The number of daily Covid-19 cases in Northern Ireland has almost doubled in the past week, up to nearly 1,400 from the 605 recorded last Friday.
The seven-day case rate is also continuing to rocket, standing at 5,184 on Friday compared to 605 this time last week.
At the same time, hospitals are coming under increasing pressure as positive cases continue to translate into seriously ill patients.
As of Friday, there were 96 Covid-19 inpatients, two of whom were in intensive care. On the other hand, no further deaths were recorded, which demonstrates that the vaccines are, to date, reducing the deadly impact of the virus.
However, an increasing number of experts are voicing concerns over infection rates.
Hospital staff in England, which has to date been harder hit by the latest wave, are reporting that younger people are becoming sicker with the Delta variant.
A consultant in anaesthesia and critical care recently posted a tweet warning that Covid-19 patients were spending longer periods in intensive care, which will put even more pressure on already overstretched critical care services.
According to Dr Caz Sampson, the average length of stay for a patient recovering from heart or major cancer surgery is one to two days.
The average stay for a Covid-19 patient who requires ventilation, meanwhile, is 20 days.
It comes after more than 1,200 scientists, doctors, nurses and other health professionals from around the globe backed a letter to the Lancet journal warning England’s plans for ‘freedom day’ could lead to the emergence of vaccine-resistant variants.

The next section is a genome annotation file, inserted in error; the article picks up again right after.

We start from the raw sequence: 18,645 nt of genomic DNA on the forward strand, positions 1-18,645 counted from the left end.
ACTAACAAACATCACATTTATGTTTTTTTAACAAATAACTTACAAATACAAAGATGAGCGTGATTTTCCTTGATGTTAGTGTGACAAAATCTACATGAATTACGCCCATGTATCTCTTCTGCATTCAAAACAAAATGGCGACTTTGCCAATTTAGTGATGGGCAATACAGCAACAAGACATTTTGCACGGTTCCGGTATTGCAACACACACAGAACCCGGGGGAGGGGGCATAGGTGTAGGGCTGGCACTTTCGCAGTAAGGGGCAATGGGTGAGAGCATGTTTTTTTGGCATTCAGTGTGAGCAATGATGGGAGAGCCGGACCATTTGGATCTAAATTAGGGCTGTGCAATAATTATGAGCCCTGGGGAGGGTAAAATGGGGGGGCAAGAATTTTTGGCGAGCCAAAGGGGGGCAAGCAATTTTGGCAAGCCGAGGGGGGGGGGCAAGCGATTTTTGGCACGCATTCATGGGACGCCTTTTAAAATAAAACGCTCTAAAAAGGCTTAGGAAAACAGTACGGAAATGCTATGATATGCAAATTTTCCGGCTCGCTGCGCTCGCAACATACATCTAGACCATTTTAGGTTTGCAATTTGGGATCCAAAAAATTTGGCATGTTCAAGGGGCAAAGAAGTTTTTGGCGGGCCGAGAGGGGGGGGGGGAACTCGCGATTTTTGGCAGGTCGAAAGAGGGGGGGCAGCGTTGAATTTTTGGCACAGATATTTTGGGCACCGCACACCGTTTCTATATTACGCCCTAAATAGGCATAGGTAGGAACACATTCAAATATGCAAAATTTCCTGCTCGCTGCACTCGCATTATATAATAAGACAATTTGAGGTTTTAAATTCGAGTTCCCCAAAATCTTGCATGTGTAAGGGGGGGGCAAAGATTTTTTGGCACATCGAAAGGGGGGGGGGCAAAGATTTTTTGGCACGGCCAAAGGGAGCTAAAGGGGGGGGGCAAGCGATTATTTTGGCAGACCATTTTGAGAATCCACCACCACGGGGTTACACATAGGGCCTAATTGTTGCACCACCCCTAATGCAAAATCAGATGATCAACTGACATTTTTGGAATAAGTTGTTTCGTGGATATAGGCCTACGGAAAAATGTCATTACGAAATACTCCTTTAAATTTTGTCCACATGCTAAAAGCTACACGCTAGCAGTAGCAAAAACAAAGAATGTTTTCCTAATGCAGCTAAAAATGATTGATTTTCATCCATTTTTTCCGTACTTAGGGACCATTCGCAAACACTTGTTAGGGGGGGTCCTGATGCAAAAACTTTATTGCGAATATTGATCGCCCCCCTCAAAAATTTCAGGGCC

The international experts, including the likes of Professor Martin McKee and Dr Gabriel Scally, warned that the UK’s position as a global transport hub would mean any new variant would rapidly spread around the world.
It will also “disproportionately affect unvaccinated children and young people, who have already suffered greatly”.
The strategy “risks creating a generation left with chronic health problems and disability, the personal and economic impacts of which might be felt for decades to come”, they said, branding the approach “a dangerous and unethical experiment”.
The letter, which also includes signatories from the schools of psychology, medicine, dentistry and biomedical sciences, and chemistry and chemical engineering at Queen’s University, reads: “On July 19, almost all restrictions are set to end. We believe this decision is dangerous and premature.
“The link between infection and death might have been weakened, but it has not been broken, and infection can still cause substantial morbidity in both acute and long-term illness.”
The total number of new Covid cases in the UK topped 50,000 for the first time in six months on Friday.
The Government reported a total of 51,870 infections, the highest number since January 15, when 55,761 cases were detected .
In the Republic of Ireland, 1,173 new cases of Covid-19 were confirmed.
As of Friday morning, there were 79 Covid-positive patients in hospital, 23 of whom were in intensive care.